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Executive Summary of the Conflict Prevention and Resolution Center for the USDA (FY 2001 )

Executive Summary

Some degree of conflict in an organization is inevitable – even healthy. Yet, if not managed effectively, conflict saps vital resources in federal agencies, costing them millions of dollars to respond to EEO complaints, grievances, administrative appeals, litigation, and other workplace and program conflicts. Unmanaged conflict also results in reduced productivity, low employee morale, and low customer satisfaction. Unfortunately, when it comes to conflict, USDA is no exception.

In USDA, the Alternative Dispute Resolution (ADR) programs have taken significant steps toward changing the way USDA manages conflict. They have begun to build a strong foundation for preventing destructive conflict and, when conflict occurs, bringing it to a conclusion that all parties perceive as fair and equitable. Resolving conflict early can help maintain or restore relationships, both in the workplace and with users and recipients of USDA program services, while at the same time avoiding the costs of litigation, administrative hearings, or investigations.

The following are some statistics for ADR program successes in FY 2001:

  • Over 5,000 USDA employees received training in ADR and conflict management. Over 5,000 USDA employees received services from an ADR program for a workplace conflict.
  • 83.7% of all workplace conflicts that used any form of ADR at the early intervention stage (before a complaint or grievance was filed) were successfully resolved.
  • 79.3% of all workplace conflicts that used mediation at the early intervention stage were successfully resolved.
  • 82% of the 4,400 program conflicts handled by the USDA Certified State Mediation Program resulted in an agreement.
  • 67.1% of all formal EEO complaints that went through ADR were settled.
  • 54.5% of all informal EEO complaints that went through ADR were settled.

The following are some opportunities for USDA to receive greater benefit from the use of ADR and other collaborative processes:

  • Only 165 of the 1,509 informal EEO complaints filed in FY 2001 (11%) went through ADR, and only 90 (6%) were settled through ADR.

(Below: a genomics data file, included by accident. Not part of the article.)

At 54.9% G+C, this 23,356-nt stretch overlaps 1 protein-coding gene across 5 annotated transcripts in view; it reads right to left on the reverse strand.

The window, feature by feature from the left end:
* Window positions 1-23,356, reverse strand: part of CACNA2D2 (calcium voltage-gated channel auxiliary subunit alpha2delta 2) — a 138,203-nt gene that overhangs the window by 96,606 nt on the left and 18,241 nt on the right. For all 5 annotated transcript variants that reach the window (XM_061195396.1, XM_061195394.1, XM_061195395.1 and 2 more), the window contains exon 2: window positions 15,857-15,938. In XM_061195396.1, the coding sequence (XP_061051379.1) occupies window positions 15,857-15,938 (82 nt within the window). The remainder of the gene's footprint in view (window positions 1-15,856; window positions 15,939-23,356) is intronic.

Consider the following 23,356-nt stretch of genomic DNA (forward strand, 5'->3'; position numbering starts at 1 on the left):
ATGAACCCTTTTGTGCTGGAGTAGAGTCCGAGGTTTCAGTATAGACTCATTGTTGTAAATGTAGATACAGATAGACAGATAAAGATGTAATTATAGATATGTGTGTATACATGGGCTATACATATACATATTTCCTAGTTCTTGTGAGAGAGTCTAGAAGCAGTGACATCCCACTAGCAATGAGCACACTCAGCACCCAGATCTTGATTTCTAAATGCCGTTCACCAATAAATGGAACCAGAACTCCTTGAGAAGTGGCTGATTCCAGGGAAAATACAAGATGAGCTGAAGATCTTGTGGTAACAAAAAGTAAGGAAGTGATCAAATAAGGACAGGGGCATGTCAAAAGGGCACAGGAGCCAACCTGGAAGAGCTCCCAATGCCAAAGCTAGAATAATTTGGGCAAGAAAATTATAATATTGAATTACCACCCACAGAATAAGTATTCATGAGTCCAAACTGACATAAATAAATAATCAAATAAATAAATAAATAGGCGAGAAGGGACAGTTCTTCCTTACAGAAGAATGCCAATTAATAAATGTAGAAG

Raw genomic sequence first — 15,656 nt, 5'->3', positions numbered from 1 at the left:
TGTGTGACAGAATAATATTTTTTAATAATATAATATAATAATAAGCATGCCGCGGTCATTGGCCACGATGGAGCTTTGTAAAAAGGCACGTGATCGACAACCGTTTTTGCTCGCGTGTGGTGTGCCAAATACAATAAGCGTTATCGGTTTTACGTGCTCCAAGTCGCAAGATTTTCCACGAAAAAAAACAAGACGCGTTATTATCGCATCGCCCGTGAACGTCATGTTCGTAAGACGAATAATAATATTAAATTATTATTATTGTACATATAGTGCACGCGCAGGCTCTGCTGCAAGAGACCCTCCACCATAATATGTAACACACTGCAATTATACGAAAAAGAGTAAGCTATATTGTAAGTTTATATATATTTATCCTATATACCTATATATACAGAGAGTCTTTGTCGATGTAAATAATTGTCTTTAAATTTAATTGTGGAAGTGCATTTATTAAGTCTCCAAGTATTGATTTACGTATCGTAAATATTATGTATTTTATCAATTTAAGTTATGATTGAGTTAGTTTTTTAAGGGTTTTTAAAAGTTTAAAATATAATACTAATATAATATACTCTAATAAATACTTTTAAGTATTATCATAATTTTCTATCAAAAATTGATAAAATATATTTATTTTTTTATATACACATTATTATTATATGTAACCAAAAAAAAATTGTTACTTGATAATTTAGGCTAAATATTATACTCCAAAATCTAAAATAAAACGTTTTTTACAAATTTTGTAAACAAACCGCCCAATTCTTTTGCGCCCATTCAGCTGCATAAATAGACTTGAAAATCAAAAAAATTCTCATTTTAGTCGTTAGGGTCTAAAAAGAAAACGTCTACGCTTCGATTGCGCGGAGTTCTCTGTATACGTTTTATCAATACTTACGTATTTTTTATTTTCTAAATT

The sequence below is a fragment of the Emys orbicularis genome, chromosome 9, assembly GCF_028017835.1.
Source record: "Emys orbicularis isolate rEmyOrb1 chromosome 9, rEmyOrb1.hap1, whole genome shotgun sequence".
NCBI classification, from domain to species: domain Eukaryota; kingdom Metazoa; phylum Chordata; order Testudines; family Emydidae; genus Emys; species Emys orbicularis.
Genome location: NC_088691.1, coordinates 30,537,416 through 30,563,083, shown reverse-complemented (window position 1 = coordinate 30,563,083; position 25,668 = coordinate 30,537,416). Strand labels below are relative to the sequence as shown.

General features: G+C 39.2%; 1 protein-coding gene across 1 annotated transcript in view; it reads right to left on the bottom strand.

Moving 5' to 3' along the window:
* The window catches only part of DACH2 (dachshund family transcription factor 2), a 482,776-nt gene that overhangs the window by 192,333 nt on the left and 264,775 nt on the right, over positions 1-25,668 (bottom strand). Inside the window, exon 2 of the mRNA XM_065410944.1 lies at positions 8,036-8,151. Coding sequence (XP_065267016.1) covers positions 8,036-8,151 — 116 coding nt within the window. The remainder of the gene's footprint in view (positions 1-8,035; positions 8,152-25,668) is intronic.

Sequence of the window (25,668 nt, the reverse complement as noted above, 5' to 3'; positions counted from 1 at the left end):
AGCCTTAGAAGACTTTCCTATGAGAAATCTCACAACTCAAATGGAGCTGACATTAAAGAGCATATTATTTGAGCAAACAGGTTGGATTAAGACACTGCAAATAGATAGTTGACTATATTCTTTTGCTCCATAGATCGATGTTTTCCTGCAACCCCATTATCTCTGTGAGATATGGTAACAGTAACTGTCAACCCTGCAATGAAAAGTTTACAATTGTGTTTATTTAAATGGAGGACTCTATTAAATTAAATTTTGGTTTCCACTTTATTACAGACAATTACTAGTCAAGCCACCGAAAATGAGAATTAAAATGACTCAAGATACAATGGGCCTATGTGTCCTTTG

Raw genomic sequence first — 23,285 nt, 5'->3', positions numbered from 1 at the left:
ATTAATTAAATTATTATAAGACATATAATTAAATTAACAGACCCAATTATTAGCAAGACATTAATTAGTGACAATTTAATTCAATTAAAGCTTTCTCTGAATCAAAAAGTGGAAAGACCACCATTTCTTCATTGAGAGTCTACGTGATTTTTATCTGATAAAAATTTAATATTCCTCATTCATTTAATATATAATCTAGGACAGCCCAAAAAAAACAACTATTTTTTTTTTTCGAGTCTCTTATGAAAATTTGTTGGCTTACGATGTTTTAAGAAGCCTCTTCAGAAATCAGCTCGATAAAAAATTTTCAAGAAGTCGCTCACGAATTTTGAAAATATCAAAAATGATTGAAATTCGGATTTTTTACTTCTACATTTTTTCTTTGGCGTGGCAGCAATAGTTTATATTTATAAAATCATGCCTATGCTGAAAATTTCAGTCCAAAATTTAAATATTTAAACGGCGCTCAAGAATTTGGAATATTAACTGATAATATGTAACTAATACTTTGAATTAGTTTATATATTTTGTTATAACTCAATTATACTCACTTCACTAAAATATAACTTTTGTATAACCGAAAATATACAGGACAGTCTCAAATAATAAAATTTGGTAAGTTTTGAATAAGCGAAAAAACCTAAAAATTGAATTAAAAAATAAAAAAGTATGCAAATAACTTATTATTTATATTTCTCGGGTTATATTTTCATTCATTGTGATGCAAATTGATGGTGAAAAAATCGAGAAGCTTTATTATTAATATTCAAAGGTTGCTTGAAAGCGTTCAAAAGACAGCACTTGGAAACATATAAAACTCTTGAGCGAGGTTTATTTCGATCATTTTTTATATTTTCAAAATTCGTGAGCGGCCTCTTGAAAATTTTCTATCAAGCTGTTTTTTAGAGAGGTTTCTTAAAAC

• With the exception of disputes involving agricultural loans, the use of ADR to resolve disputes between USDA and the recipients of the range of USDA program services is minimal.
  • Increased awareness and early use of ADR could result in more workplace disputes being resolved without resort to the more adversarial systems and without incurring the costs associated with those systems.
  • Greater focus on initiatives that promote collaboration and, where permissible, consensus-building with private, state, and other federal parties – processes like negotiated rulemaking, partnering, community forums, and facilitated dialogues – could result in improved relationships, greater acceptance of USDA decisions, and a decrease in litigation and workplace violence.

Ultimately, to reduce the avoidable costs of conflict, a change is needed in how we at USDA respond to conflict – that is, a change in culture. This involves changing how employees view conflict, how peers respond to conflict within agencies and across agency lines, how supervisors manage employees, how agencies explain USDA programs and decisions to customers, and how we seek to implement and enforce our regulations. Such work takes years and involves profound organizational changes. With leadership and vision from USDA’s highest levels, such an effort could serve as a model for the rest of government.

There is no better time than the present for USDA to take actions aimed at becoming an organization that maximizes the use of collaborative approaches to solving problems in the workplace, with other federal entities, and with the public.


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